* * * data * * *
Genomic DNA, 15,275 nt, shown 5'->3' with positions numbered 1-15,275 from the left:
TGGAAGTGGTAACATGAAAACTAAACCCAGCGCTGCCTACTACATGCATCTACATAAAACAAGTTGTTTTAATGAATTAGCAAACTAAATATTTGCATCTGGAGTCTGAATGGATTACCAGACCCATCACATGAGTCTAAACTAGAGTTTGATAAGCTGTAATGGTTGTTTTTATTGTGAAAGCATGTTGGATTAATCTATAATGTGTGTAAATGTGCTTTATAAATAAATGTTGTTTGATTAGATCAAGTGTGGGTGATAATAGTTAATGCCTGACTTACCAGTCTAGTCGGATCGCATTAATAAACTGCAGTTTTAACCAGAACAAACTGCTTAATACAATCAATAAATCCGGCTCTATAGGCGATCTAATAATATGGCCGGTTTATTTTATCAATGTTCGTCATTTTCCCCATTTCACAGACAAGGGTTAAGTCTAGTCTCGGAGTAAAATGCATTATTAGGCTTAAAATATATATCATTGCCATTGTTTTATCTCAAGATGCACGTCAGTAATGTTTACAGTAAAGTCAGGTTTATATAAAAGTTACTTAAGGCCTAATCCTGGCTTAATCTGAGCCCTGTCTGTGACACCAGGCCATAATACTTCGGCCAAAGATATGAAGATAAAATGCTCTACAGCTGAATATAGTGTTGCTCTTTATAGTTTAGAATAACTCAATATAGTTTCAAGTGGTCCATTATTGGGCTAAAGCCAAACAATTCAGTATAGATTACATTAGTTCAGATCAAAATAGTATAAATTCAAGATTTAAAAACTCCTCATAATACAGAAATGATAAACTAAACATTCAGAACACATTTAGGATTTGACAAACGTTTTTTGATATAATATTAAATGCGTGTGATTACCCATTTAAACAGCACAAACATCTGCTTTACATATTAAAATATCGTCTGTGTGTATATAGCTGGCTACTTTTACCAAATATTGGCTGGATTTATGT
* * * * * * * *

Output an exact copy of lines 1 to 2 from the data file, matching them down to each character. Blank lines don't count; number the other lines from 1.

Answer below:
Genomic DNA, 15,275 nt, shown 5'->3' with positions numbered 1-15,275 from the left:
TGGAAGTGGTAACATGAAAACTAAACCCAGCGCTGCCTACTACATGCATCTACATAAAACAAGTTGTTTTAATGAATTAGCAAACTAAATATTTGCATCTGGAGTCTGAATGGATTACCAGACCCATCACATGAGTCTAAACTAGAGTTTGATAAGCTGTAATGGTTGTTTTTATTGTGAAAGCATGTTGGATTAATCTATAATGTGTGTAAATGTGCTTTATAAATAAATGTTGTTTGATTAGATCAAGTGTGGGTGATAATAGTTAATGCCTGACTTACCAGTCTAGTCGGATCGCATTAATAAACTGCAGTTTTAACCAGAACAAACTGCTTAATACAATCAATAAATCCGGCTCTATAGGCGATCTAATAATATGGCCGGTTTATTTTATCAATGTTCGTCATTTTCCCCATTTCACAGACAAGGGTTAAGTCTAGTCTCGGAGTAAAATGCATTATTAGGCTTAAAATATATATCATTGCCATTGTTTTATCTCAAGATGCACGTCAGTAATGTTTACAGTAAAGTCAGGTTTATATAAAAGTTACTTAAGGCCTAATCCTGGCTTAATCTGAGCCCTGTCTGTGACACCAGGCCATAATACTTCGGCCAAAGATATGAAGATAAAATGCTCTACAGCTGAATATAGTGTTGCTCTTTATAGTTTAGAATAACTCAATATAGTTTCAAGTGGTCCATTATTGGGCTAAAGCCAAACAATTCAGTATAGATTACATTAGTTCAGATCAAAATAGTATAAATTCAAGATTTAAAAACTCCTCATAATACAGAAATGATAAACTAAACATTCAGAACACATTTAGGATTTGACAAACGTTTTTTGATATAATATTAAATGCGTGTGATTACCCATTTAAACAGCACAAACATCTGCTTTACATATTAAAATATCGTCTGTGTGTATATAGCTGGCTACTTTTACCAAATATTGGCTGGATTTATGT